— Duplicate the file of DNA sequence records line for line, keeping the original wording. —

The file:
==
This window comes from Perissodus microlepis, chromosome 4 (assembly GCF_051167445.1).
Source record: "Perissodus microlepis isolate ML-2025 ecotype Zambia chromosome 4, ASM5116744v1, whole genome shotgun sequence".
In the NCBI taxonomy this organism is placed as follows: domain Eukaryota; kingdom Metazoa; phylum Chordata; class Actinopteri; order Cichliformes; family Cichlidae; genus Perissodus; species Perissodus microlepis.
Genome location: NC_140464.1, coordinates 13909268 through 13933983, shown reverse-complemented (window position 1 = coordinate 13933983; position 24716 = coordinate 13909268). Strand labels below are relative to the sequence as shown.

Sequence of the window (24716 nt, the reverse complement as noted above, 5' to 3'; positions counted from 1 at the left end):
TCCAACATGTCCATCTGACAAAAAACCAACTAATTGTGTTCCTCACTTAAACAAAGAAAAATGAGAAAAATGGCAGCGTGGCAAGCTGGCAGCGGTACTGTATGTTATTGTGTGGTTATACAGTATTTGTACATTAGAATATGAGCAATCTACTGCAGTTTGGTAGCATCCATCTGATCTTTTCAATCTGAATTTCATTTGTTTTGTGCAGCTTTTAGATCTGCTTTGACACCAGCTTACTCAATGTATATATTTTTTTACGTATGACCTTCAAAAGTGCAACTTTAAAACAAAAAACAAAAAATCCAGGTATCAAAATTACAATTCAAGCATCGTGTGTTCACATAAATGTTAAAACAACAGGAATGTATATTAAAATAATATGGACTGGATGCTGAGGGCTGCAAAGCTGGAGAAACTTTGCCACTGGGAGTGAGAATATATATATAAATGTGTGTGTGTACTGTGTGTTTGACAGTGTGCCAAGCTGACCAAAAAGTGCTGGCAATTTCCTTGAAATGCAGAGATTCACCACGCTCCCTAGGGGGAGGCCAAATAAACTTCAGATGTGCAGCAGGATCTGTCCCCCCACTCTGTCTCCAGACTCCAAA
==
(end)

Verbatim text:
This window comes from Perissodus microlepis, chromosome 4 (assembly GCF_051167445.1).
Source record: "Perissodus microlepis isolate ML-2025 ecotype Zambia chromosome 4, ASM5116744v1, whole genome shotgun sequence".
In the NCBI taxonomy this organism is placed as follows: domain Eukaryota; kingdom Metazoa; phylum Chordata; class Actinopteri; order Cichliformes; family Cichlidae; genus Perissodus; species Perissodus microlepis.
Genome location: NC_140464.1, coordinates 13909268 through 13933983, shown reverse-complemented (window position 1 = coordinate 13933983; position 24716 = coordinate 13909268). Strand labels below are relative to the sequence as shown.

Sequence of the window (24716 nt, the reverse complement as noted above, 5' to 3'; positions counted from 1 at the left end):
TCCAACATGTCCATCTGACAAAAAACCAACTAATTGTGTTCCTCACTTAAACAAAGAAAAATGAGAAAAATGGCAGCGTGGCAAGCTGGCAGCGGTACTGTATGTTATTGTGTGGTTATACAGTATTTGTACATTAGAATATGAGCAATCTACTGCAGTTTGGTAGCATCCATCTGATCTTTTCAATCTGAATTTCATTTGTTTTGTGCAGCTTTTAGATCTGCTTTGACACCAGCTTACTCAATGTATATATTTTTTTACGTATGACCTTCAAAAGTGCAACTTTAAAACAAAAAACAAAAAATCCAGGTATCAAAATTACAATTCAAGCATCGTGTGTTCACATAAATGTTAAAACAACAGGAATGTATATTAAAATAATATGGACTGGATGCTGAGGGCTGCAAAGCTGGAGAAACTTTGCCACTGGGAGTGAGAATATATATATAAATGTGTGTGTGTACTGTGTGTTTGACAGTGTGCCAAGCTGACCAAAAAGTGCTGGCAATTTCCTTGAAATGCAGAGATTCACCACGCTCCCTAGGGGGAGGCCAAATAAACTTCAGATGTGCAGCAGGATCTGTCCCCCCACTCTGTCTCCAGACTCCAAA